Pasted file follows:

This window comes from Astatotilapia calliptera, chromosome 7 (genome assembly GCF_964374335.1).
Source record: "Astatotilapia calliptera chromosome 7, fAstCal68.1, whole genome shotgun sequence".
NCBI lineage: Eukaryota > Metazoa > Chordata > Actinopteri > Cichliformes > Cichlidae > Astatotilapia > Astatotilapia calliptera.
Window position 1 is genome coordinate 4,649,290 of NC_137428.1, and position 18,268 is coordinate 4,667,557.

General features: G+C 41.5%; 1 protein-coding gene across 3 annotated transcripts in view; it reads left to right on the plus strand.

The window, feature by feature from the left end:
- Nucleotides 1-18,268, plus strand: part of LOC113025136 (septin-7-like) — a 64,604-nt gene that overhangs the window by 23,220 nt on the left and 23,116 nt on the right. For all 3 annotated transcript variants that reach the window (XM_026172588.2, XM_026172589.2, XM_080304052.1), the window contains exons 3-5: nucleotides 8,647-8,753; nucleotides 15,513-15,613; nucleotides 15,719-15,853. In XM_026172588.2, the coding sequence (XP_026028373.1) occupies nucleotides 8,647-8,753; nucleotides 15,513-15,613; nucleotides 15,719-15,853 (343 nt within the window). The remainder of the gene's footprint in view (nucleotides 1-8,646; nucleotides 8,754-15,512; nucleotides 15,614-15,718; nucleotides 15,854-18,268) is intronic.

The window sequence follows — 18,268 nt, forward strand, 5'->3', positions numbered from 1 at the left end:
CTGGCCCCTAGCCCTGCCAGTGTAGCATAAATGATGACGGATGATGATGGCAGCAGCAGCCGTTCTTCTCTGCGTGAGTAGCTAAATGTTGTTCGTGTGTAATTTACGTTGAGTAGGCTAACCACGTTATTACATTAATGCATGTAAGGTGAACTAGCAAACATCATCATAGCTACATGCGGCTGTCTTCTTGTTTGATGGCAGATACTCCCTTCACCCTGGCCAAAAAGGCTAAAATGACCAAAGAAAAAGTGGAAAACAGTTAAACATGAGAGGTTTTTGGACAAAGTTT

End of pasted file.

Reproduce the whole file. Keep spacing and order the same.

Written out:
This window comes from Astatotilapia calliptera, chromosome 7 (genome assembly GCF_964374335.1).
Source record: "Astatotilapia calliptera chromosome 7, fAstCal68.1, whole genome shotgun sequence".
NCBI lineage: Eukaryota > Metazoa > Chordata > Actinopteri > Cichliformes > Cichlidae > Astatotilapia > Astatotilapia calliptera.
Window position 1 is genome coordinate 4,649,290 of NC_137428.1, and position 18,268 is coordinate 4,667,557.

General features: G+C 41.5%; 1 protein-coding gene across 3 annotated transcripts in view; it reads left to right on the plus strand.

The window, feature by feature from the left end:
- Nucleotides 1-18,268, plus strand: part of LOC113025136 (septin-7-like) — a 64,604-nt gene that overhangs the window by 23,220 nt on the left and 23,116 nt on the right. For all 3 annotated transcript variants that reach the window (XM_026172588.2, XM_026172589.2, XM_080304052.1), the window contains exons 3-5: nucleotides 8,647-8,753; nucleotides 15,513-15,613; nucleotides 15,719-15,853. In XM_026172588.2, the coding sequence (XP_026028373.1) occupies nucleotides 8,647-8,753; nucleotides 15,513-15,613; nucleotides 15,719-15,853 (343 nt within the window). The remainder of the gene's footprint in view (nucleotides 1-8,646; nucleotides 8,754-15,512; nucleotides 15,614-15,718; nucleotides 15,854-18,268) is intronic.

The window sequence follows — 18,268 nt, forward strand, 5'->3', positions numbered from 1 at the left end:
CTGGCCCCTAGCCCTGCCAGTGTAGCATAAATGATGACGGATGATGATGGCAGCAGCAGCCGTTCTTCTCTGCGTGAGTAGCTAAATGTTGTTCGTGTGTAATTTACGTTGAGTAGGCTAACCACGTTATTACATTAATGCATGTAAGGTGAACTAGCAAACATCATCATAGCTACATGCGGCTGTCTTCTTGTTTGATGGCAGATACTCCCTTCACCCTGGCCAAAAAGGCTAAAATGACCAAAGAAAAAGTGGAAAACAGTTAAACATGAGAGGTTTTTGGACAAAGTTT